Thursday, February 20, 2014

Public Bathing - The Instructor on why we use the baths

This is a continuation of my series on Clement of Alexandria and his book, "The Instructor." If you are new to this series or are unfamiliar with Clement and his book, you may want to first read the introduction to this series.
"There are, then, four reasons for the bath (for from that point I digressed in my oration), for which we frequent it: for cleanliness, or heat, or health, or lastly, for pleasure. Bathing for pleasure is to be omitted. For unblushing pleasure must be cut out by the roots; and the bath is to be taken by women for cleanliness and health, by men for health alone. To bathe for the sake of heat is a superfluity, since one may restore what is frozen by the cold in other ways... Unless, then, the bath is for some use, we ought not to indulge in it." (Clement of Alexandria, The Instructor, Book 3, Chapter 9)
Clement is not talking about showering in the privacy of your own home, but the habit in his day of people frequenting public bathing houses where men and women bathed together in view of each other. Here we see clearly Clement's view that that which is done for pleasure only aught to be rejected by those who have the Spirit of Truth living inside them. To sacrifice modesty for the sake of pleasure is to loose in the exchange; giving up something of great value for that which has not lasting value here or in the life to come. Bathing for utility is permitted, as it benefits the body, but bathing for pleasure is luxury and aught to be avoided.

I do find it funny the women are allowed to bathe for cleanliness and health, but men for health alone. Clement have a very rugged view of men and found any effeminacy in men offensive. Women were to be women and men were to be men, even if they stank.
"For we must not so use the bath as to require an assistant, nor are we to bathe constantly and often in the day as we frequent the market-place. But to have the water poured over us by several people is an outrage on our neighbours, through fondness for luxuriousness, and is done by those who will not understand that the bath is common to all the bathers equally." (Clement of Alexandria, The Instructor, Book 3, Chapter 9)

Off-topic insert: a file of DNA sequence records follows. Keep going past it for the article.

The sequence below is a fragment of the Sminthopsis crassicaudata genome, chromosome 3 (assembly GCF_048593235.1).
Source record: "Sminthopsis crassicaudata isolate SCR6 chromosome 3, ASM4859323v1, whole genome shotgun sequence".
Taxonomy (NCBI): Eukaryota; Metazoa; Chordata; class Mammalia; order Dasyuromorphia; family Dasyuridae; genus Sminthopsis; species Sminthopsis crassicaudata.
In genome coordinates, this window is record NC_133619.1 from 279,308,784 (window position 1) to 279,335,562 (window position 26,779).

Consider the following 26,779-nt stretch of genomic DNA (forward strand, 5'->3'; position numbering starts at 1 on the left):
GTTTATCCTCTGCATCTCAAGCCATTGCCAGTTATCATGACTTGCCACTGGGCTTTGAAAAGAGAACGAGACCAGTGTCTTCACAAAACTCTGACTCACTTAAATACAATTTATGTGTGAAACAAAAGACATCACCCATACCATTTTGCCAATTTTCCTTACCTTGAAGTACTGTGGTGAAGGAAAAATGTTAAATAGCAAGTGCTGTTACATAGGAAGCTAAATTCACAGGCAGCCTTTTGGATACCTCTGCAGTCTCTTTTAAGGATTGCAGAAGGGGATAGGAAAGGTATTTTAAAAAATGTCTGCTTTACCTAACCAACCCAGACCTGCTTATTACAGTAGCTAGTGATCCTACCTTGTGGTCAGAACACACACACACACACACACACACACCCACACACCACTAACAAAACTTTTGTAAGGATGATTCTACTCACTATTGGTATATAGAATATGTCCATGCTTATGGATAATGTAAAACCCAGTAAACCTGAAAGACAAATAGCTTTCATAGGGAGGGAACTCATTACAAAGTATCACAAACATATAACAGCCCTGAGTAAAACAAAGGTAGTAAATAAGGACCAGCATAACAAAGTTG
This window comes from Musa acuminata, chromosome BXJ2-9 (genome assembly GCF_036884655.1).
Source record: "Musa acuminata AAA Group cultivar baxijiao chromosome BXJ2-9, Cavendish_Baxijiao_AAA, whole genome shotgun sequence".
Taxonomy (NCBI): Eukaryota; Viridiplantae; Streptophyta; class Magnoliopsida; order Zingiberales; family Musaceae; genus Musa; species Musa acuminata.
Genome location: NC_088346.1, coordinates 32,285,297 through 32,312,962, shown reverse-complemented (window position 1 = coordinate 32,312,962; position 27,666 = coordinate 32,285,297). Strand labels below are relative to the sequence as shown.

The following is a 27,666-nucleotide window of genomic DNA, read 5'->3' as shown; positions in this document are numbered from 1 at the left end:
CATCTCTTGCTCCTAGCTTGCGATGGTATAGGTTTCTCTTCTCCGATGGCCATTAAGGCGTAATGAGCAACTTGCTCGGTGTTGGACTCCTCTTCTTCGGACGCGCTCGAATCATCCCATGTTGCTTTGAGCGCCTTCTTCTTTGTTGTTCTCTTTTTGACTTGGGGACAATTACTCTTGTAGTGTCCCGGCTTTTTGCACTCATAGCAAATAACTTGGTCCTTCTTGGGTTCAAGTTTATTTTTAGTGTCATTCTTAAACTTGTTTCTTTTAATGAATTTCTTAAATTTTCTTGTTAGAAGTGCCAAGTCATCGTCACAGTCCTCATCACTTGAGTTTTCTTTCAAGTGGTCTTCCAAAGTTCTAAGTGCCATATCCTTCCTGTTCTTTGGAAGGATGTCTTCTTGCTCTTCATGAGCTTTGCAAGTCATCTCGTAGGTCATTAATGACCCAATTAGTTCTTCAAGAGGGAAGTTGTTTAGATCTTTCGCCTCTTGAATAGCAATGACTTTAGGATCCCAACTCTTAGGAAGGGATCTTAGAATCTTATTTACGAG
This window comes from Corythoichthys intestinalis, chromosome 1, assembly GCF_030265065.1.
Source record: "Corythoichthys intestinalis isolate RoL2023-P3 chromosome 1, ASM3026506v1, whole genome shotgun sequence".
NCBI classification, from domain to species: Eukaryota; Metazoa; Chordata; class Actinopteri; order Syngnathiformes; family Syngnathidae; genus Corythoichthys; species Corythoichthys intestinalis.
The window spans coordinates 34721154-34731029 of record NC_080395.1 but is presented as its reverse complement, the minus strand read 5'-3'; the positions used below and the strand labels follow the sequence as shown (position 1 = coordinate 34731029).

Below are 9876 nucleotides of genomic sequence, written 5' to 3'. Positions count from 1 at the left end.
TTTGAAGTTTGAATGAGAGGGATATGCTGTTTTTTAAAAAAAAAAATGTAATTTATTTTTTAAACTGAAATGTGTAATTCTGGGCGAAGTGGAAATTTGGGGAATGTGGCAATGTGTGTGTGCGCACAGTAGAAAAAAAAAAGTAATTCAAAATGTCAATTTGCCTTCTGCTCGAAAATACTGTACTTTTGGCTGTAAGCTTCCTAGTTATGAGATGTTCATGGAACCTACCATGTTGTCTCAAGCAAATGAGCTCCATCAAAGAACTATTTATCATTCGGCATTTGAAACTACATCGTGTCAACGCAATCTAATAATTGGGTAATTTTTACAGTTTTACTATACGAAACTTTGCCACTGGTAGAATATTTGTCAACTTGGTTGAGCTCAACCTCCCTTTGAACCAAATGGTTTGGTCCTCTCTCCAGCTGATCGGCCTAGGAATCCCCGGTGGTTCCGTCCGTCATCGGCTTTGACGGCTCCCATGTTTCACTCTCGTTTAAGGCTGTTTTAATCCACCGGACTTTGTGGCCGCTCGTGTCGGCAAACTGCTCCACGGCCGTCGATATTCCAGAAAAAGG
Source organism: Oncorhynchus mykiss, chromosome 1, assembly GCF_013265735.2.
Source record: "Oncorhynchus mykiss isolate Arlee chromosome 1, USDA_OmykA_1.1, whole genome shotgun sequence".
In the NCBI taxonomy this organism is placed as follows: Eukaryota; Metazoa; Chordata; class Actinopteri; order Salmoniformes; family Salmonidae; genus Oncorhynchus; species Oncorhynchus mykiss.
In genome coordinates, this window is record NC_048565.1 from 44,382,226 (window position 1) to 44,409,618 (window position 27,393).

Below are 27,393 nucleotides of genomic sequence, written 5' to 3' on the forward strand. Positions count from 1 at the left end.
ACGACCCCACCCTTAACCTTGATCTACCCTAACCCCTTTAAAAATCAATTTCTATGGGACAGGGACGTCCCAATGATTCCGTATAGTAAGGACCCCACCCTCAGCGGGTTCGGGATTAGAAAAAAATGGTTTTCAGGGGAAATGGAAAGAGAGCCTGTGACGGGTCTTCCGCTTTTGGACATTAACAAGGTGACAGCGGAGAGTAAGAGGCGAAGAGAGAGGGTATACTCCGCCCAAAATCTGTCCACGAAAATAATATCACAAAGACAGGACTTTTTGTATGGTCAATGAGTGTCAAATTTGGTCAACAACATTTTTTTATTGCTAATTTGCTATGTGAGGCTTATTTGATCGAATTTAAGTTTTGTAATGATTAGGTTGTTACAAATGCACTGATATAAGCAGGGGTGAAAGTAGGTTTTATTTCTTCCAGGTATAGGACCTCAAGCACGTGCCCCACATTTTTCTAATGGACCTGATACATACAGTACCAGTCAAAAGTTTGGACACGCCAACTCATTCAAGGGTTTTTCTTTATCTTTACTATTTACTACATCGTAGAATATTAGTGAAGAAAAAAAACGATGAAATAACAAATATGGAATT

Again, we must remind ourselves that Clement is not talking about hygiene or showering at home but the use of public bath houses. For some, the bath houses had become a way of life, frequenting them as often as they went to the market, not for the benefit to the body but for the pleasure of the soul. Such pleasure had at its root sensuality and an abandonment of modesty. In pursuing pleasure, the bathers did not care who saw them or who attended to their body, pleasure was first, modesty could wait outside the doors.
"But most of all is it necessary to wash the soul in the cleansing Word (sometimes the body too, on account of the dirt which gathers and grows to it, sometimes also to relieve fatigue)... The best bath, then, is what rubs off the pollution of the soul, and is spiritual... The bathing which is carnal, that is to say, of the body, is accomplished by water alone, as often in the country where there is not a bath." (Clement of Alexandria, The Instructor, Book 3, Chapter 9)
There is a place for hygiene, but it is at home, or at least away from prying eyes, where modesty can be maintained. It is also simple, tending to the needs of the body without inciting the lusts of the flesh. Luxury and the desire for pleasure are the enemies of modesty and dignity. Their path never leads to truth, happiness, or life but only death, destruction, and loss. Far better to be simple and pure than lavish and polluted.

David Robison

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